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Matteo Salvini. Photo: Mateo Salvini. FWM

Salvini blasts Italy’s politically biased judges

Italian Deputy Premier and Interior Minister Matteo Salvini said on Thursday that a small minority of judges in Italy were making decisions based on politics, not law.

Published: June 7, 2019, 10:32 am


    Salvini was commenting on his statements that his government would appeal against several rulings regarding its policies on security and migration. He named the judges who acted poltically, saying they should have declared themselves incompatible because of their bias on these issues.

    Salvini told Mediaset television in an interview it was however a black list of hostile judges. But he added that “I take note of the fact that, while thousands of magistrates do their jobs honestly, some act politically, they write books and go to conferences in favour of open ports for migrants.

    “Is it normal for a judge to go to a conference that is an advert for mass immigration to then judge the policies of the Interior Ministry?”.

    The President of Florence’s Appeals Court, Margherita Cassano, blasted Salvini’s statements against certain individuals. “As president of the court of appeal, I feel duty bound to intervene regarding the moral lynching directed at Luciana Breggia, who has been exposed to danger to her safety because of the serious attacks she has suffered, given the media reverberations and the multiplier effect of the social media galaxy,” Cassano told reporters.

    Salvini dryly retorted “there has been no lynching, no threats, no dossiers”. He added: “I intend to use all the instruments envisaged by the law to find out if it normal an opportune that some magistrates, who publicly take sides against the government’s policy, have adjudicated cases that involve the interior ministry.

    “I’m sorry that the CSM (Supreme Council of Magistrates) has been dragged into this, which in these weeks has other things to thin about,” Salvini said, referring to a case of alleged corruption, and nepotism which involving senior magistrates.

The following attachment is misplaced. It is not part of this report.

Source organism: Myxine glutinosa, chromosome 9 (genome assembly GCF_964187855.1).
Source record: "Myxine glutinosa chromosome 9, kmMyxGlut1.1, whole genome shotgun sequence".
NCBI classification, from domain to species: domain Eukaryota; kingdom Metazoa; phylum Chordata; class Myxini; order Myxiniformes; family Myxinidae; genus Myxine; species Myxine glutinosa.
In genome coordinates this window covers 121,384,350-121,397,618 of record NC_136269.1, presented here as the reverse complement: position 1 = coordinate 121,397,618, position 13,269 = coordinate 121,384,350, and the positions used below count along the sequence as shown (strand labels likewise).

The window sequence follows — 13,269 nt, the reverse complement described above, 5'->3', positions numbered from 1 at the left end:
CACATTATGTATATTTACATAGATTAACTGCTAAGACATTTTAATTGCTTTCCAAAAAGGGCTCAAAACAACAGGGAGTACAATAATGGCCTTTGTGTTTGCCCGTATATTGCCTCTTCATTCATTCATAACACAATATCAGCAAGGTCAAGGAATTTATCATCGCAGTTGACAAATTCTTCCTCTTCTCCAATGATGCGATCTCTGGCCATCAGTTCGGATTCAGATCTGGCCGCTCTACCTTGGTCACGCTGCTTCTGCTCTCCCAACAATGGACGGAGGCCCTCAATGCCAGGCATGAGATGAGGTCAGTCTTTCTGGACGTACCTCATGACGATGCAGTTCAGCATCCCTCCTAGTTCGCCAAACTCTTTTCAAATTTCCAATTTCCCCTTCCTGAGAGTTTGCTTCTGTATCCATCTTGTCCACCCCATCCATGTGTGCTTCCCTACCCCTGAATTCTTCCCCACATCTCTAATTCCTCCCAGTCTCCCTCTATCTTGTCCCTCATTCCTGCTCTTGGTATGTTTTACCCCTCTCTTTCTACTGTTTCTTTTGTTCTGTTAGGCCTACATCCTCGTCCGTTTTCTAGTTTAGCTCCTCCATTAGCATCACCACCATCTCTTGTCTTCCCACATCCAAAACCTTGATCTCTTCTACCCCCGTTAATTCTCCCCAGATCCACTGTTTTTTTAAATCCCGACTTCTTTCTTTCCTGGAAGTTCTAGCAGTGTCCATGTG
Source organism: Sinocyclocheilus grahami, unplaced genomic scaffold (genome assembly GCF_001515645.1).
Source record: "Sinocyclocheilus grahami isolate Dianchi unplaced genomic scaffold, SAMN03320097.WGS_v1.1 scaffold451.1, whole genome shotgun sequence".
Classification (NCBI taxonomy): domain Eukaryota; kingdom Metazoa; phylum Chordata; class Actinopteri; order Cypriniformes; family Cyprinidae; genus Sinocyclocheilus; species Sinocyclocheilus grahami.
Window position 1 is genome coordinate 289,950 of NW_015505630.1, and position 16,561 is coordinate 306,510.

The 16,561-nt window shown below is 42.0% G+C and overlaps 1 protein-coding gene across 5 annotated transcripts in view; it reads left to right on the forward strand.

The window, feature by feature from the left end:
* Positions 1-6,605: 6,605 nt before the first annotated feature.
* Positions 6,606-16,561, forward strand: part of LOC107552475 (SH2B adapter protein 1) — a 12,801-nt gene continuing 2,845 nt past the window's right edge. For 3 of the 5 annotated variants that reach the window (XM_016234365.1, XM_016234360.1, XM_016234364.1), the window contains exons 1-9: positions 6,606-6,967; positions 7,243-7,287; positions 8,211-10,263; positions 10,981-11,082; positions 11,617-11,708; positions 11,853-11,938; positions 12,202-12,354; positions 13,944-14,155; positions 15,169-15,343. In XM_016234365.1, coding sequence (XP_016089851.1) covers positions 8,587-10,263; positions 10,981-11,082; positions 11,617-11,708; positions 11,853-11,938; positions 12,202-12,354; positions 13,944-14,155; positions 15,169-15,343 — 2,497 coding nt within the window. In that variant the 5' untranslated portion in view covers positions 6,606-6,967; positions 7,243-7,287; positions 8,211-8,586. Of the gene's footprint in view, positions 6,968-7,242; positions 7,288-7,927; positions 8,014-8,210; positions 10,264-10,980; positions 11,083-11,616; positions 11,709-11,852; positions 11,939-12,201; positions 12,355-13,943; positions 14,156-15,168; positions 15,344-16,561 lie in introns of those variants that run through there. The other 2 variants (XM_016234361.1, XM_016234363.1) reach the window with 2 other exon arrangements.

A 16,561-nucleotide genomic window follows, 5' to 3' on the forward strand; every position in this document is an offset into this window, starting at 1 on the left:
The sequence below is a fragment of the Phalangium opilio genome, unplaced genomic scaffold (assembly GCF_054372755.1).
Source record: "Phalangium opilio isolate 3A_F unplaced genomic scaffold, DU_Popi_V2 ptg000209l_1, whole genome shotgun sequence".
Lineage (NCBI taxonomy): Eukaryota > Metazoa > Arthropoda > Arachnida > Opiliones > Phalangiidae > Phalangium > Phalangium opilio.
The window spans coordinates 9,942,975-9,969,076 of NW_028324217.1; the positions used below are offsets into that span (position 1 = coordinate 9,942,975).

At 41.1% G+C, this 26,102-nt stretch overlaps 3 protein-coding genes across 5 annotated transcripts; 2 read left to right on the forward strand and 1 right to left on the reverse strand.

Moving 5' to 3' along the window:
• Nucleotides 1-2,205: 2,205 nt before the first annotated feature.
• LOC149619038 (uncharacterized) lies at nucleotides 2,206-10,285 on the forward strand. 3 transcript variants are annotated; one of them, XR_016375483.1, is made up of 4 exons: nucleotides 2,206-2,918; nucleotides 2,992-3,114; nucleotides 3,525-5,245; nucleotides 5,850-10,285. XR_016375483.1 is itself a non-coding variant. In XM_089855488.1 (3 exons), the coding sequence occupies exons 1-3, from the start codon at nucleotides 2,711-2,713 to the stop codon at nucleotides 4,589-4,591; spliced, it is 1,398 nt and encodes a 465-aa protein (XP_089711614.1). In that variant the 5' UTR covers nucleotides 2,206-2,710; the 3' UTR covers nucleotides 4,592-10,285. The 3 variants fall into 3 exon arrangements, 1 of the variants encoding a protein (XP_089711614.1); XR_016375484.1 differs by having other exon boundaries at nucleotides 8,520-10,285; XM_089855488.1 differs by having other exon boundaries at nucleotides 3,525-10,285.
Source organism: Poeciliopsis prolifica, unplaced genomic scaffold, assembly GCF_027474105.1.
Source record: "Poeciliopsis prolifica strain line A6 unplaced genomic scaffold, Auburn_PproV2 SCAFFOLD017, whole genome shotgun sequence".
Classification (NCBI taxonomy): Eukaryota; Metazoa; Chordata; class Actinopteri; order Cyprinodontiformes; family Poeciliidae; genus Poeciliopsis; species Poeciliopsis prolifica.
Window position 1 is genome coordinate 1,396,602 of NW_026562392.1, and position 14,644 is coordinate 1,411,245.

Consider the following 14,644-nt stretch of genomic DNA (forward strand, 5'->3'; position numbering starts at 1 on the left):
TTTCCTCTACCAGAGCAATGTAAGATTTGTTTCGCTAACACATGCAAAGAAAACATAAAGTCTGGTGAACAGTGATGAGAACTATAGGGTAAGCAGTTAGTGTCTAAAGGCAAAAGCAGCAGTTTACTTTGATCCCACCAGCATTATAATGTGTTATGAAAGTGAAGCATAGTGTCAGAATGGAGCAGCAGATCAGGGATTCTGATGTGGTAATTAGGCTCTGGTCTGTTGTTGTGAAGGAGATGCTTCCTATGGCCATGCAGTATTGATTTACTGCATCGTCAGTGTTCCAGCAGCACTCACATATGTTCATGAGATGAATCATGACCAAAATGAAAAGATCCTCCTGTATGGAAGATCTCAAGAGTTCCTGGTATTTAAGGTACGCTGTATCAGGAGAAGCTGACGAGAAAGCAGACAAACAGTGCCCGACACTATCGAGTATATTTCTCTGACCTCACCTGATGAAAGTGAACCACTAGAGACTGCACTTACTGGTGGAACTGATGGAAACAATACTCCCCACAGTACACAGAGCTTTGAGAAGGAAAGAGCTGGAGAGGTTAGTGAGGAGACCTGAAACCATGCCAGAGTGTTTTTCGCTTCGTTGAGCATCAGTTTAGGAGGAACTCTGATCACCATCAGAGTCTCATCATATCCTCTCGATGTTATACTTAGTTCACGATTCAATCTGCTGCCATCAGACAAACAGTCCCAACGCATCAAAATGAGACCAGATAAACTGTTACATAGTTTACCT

“I’m working to ensure the safety and security of all Italians, magistrates included,” Salvini promised.

    On Wednesday the Italian leader said he would appeal against the Florence-based Regional Administrative Tribunal (TAR)’s recent ruling against the high-security “red zones” to be given extra policing under his recent directive.

    Under the new move, city prefects will be able to replace mayors in ordering cops to keep criminals such as drug pushers outside designated urban areas, which are to be maintained more effectively.

    Salvini, who has been placed under investigation several times for stopping migrant rescue NGO boats, has been leading a crackdown on migrants and crime.

    His strict anti-immigration policies has resulted in Salvini becoming Italy’s most popular political leader.

    In the recent European elections the League doubled, to 34 percent, the score it got in the March 2018 general election. Its government partner the 5-Star Movement (M5S), by contrast, saw its vote halved to 17 percent.

    But the government must go on, the League’s coalition partner Luigi Di Maio said after an hour-long meeting on Thursday at the premier’s office in Rome

    The two leaders want to “restart” constructive dialogue with Europe, the note said, “putting Italians back at the centre after years of passive governments”.

    Objectives include cutting taxes, a “priority to relaunch the country”, the joint statement said, adding that “extraordinary measures are needed, and no tax rise, for the development of the economy.

    “Higher revenues from IRPEF (personal income tax) and VAT, almost 8 percent, and the reduction of unemployment with respect to 2018 in the first four months of the year tell us we are on the right path”.

    Di Maio told ANSA “the government is going ahead, it was a very positive meeting with Salvini. We’re going on”.


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